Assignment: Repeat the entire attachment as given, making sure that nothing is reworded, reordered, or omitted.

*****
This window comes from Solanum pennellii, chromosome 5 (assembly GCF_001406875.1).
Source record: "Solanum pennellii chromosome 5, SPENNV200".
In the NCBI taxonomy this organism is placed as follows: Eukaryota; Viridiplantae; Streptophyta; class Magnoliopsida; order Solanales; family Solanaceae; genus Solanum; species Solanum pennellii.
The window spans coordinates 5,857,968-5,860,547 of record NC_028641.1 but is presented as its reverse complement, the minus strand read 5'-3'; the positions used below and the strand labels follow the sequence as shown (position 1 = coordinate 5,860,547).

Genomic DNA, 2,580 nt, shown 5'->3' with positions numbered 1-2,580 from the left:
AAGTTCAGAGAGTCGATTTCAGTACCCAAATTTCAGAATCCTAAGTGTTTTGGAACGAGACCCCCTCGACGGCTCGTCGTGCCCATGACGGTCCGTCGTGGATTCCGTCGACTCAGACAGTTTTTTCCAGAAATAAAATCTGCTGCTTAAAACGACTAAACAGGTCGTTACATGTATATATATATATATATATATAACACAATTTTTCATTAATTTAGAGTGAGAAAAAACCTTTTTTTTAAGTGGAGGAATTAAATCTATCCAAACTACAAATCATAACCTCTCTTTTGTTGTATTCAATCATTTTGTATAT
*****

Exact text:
This window comes from Solanum pennellii, chromosome 5 (assembly GCF_001406875.1).
Source record: "Solanum pennellii chromosome 5, SPENNV200".
In the NCBI taxonomy this organism is placed as follows: Eukaryota; Viridiplantae; Streptophyta; class Magnoliopsida; order Solanales; family Solanaceae; genus Solanum; species Solanum pennellii.
The window spans coordinates 5,857,968-5,860,547 of record NC_028641.1 but is presented as its reverse complement, the minus strand read 5'-3'; the positions used below and the strand labels follow the sequence as shown (position 1 = coordinate 5,860,547).

Genomic DNA, 2,580 nt, shown 5'->3' with positions numbered 1-2,580 from the left:
AAGTTCAGAGAGTCGATTTCAGTACCCAAATTTCAGAATCCTAAGTGTTTTGGAACGAGACCCCCTCGACGGCTCGTCGTGCCCATGACGGTCCGTCGTGGATTCCGTCGACTCAGACAGTTTTTTCCAGAAATAAAATCTGCTGCTTAAAACGACTAAACAGGTCGTTACATGTATATATATATATATATATATAACACAATTTTTCATTAATTTAGAGTGAGAAAAAACCTTTTTTTTAAGTGGAGGAATTAAATCTATCCAAACTACAAATCATAACCTCTCTTTTGTTGTATTCAATCATTTTGTATAT